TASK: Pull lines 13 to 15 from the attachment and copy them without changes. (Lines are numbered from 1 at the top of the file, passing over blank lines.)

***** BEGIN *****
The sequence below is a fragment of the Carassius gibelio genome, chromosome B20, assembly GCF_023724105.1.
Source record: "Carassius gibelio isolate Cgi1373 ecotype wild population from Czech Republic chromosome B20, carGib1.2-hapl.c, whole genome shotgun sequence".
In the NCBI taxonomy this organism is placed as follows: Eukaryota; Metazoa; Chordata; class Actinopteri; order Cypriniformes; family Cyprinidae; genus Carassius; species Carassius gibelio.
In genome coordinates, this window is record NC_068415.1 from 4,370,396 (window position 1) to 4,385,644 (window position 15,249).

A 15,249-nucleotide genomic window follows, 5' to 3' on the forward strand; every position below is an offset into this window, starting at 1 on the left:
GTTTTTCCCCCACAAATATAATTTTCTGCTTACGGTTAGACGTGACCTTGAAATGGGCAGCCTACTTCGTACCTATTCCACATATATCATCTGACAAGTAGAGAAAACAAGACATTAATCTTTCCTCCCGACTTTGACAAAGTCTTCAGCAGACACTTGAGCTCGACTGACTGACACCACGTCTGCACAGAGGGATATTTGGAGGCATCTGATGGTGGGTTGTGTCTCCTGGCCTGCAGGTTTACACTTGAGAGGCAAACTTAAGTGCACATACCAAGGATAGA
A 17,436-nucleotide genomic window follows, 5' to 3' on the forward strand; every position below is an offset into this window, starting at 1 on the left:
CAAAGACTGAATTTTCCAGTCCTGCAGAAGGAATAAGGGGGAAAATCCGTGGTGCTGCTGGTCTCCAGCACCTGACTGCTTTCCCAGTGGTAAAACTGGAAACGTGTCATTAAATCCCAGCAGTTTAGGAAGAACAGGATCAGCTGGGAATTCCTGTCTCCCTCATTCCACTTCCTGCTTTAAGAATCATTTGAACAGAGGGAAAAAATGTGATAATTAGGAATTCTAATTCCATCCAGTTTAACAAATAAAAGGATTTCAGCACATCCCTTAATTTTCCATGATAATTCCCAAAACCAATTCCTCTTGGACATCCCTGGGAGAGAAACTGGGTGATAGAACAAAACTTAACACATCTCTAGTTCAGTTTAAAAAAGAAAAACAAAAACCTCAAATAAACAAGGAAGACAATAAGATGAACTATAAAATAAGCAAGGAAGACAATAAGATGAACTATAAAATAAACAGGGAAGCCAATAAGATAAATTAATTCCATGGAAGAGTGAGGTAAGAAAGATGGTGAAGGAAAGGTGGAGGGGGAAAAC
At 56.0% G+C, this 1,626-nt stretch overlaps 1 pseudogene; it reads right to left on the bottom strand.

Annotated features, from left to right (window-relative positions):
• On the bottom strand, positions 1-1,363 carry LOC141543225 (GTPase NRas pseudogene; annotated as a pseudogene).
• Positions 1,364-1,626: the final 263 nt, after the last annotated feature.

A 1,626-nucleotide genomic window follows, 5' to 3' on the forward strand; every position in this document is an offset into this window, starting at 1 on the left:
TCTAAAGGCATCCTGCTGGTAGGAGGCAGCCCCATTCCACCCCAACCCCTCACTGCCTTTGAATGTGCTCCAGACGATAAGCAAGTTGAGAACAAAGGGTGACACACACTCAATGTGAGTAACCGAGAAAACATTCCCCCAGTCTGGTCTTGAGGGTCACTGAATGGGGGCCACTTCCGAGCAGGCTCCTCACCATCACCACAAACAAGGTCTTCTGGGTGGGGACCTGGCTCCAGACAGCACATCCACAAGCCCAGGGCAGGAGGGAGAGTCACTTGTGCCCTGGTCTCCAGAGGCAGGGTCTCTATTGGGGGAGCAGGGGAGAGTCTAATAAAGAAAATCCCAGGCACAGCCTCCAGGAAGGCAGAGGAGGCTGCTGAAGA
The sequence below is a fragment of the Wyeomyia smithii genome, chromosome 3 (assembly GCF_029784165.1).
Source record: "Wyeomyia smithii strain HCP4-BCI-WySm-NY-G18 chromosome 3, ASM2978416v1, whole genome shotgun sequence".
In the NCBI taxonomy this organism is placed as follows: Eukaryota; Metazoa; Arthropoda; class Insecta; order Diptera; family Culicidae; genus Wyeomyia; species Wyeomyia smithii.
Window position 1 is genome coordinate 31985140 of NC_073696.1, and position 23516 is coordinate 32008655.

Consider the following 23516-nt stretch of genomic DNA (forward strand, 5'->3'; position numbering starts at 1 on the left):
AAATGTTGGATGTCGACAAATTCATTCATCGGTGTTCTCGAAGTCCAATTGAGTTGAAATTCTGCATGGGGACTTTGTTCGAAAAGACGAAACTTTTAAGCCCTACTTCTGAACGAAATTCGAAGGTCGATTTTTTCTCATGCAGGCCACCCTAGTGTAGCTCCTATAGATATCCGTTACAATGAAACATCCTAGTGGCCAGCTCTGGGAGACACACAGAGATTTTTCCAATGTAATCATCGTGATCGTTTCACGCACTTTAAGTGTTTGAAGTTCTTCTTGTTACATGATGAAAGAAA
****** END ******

A 1,626-nucleotide genomic window follows, 5' to 3' on the forward strand; every position in this document is an offset into this window, starting at 1 on the left:
TCTAAAGGCATCCTGCTGGTAGGAGGCAGCCCCATTCCACCCCAACCCCTCACTGCCTTTGAATGTGCTCCAGACGATAAGCAAGTTGAGAACAAAGGGTGACACACACTCAATGTGAGTAACCGAGAAAACATTCCCCCAGTCTGGTCTTGAGGGTCACTGAATGGGGGCCACTTCCGAGCAGGCTCCTCACCATCACCACAAACAAGGTCTTCTGGGTGGGGACCTGGCTCCAGACAGCACATCCACAAGCCCAGGGCAGGAGGGAGAGTCACTTGTGCCCTGGTCTCCAGAGGCAGGGTCTCTATTGGGGGAGCAGGGGAGAGTCTAATAAAGAAAATCCCAGGCACAGCCTCCAGGAAGGCAGAGGAGGCTGCTGAAGA
The sequence below is a fragment of the Wyeomyia smithii genome, chromosome 3 (assembly GCF_029784165.1).